At E3 Bethesda announced that some VR titles would be coming our way and one of these is Doom VR. Gamereactor caught up with executive producer and game director Marty Stratton to discuss Doom's entry into VR.
"What we didn't go for is direct Doom 4 gameplay", he said, "because it's so fast and you move so fast through the world". What they instead look to produce is "something that really took you into the world of Doom, into the UAC" which involves visually examining the world in a different way. "And then we dive you into Hell" he said, saying that the first time he entered Hell in the VR space was something very memorable. "The amazing thing about VR is that your memories of the experience are in the place of the VR experience" rather than remember being in a living room. He described it as a "transformational experience" that reflects the "detail and love they put into it".
Stratton made clear the focus for the game is "creating an experience that is true to VR" since "the fun thing about VR is being able to walk around that little space". When asked if they are attempting to reproduce the recent Doom in VR, he said "we're not even trying to do that" but instead looking at "how does an experience get built specifically for VR in the Doom world", saying that not only the fast-paced action of the main game but the intense combat also would not have been appropriate for VR. "Hell takes on a whole different kind of feeling when you're in there in VR" and the emphasis is on seeing and exploring the world up close. "To see that stuff in VR is just really, really cool", also saying "we're going to focus on creating new experiences within the Doom world" rather than reproducing something else.
When asked how long the game will last, Stratton said there was no way of knowing as the game is still in its "early stages". He did say, however, that "the world is big" and they there are "a lot of things that we can do". The length of the game, then, will be "a matter of kind of running through [ideas] and figuring out what works best".
The technological challenges were not something that Stratton felt the team struggled with. He said the people working on it are "one of the best tech teams in the world" working with teams in Frankfurt and elsewhere that contributed to the game. Also, Stratton said the "engine is an uncapped frame-rate engine so that's really important" as well, which helped "this combination of technology and art". He dwelled upon the fact that the world could be examined so much closer in VR. "When you actually have the time to like take a look at something, to walk around the Revenant, you know, who stands seven-and-a-half feet tall, you just see things in that world and that's just a huge tribute to the tech on our side and then also the artists who kind of create that level of detail in the world".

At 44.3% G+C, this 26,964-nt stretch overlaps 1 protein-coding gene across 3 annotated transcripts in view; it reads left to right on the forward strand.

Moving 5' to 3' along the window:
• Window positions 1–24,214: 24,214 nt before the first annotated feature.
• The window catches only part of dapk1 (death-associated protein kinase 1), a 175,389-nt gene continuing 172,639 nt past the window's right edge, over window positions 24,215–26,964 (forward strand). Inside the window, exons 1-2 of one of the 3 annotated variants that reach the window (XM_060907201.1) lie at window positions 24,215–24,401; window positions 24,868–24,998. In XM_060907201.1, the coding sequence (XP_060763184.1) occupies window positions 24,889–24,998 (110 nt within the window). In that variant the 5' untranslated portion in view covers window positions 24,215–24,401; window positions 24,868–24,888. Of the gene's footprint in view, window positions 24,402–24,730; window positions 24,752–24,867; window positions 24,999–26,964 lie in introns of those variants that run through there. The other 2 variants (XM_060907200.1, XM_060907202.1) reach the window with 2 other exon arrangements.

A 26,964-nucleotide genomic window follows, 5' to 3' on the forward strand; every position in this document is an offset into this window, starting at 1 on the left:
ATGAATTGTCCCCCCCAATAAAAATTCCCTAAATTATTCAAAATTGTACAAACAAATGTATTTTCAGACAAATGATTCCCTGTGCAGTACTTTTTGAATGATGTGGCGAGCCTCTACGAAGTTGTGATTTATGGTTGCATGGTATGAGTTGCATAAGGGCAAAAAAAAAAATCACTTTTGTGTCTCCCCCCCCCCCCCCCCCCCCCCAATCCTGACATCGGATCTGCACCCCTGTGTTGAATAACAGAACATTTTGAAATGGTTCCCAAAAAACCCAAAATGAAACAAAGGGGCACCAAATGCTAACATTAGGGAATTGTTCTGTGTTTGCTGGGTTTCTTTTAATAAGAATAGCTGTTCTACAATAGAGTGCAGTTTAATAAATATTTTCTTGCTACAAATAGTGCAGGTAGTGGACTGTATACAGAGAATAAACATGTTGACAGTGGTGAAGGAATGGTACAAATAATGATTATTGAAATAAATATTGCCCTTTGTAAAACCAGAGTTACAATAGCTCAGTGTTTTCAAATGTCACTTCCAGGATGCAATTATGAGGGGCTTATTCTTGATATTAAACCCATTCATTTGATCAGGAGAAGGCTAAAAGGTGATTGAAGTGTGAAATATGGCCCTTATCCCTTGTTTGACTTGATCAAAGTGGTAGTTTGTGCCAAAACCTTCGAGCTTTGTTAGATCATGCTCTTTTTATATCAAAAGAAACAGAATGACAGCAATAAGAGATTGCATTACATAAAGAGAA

Exclusivity details came up too, as the presentation was with the HTC Vive. "There's really no exclusivity", he said. "We're kind of agnostic when it comes to technology" and the Vive was chosen simply because it was a "solid, good hardware for it". When we suggested the possibility of PlayStation VR and even the Scorpio Project, Stratton said it "is a wide open ball field for us" but that it's hard to say with certainty what will happen in the future. He also went on to say that they had it themselves back in 2012 and "to have it be so prevalent now is fantastic".
We also asked whether users will be able to create things in VR as they did in the main game, Stratton said he could not give a definitive answer but "it would be very fun". The main game is built on the three components of the game (single player, multiplayer and SnapMap) which give "so much fertile ground to continue to feed", VR being just another opportunity to please players in a similar way. The game will continue to be built upon and new things added so he said to watch out in the future.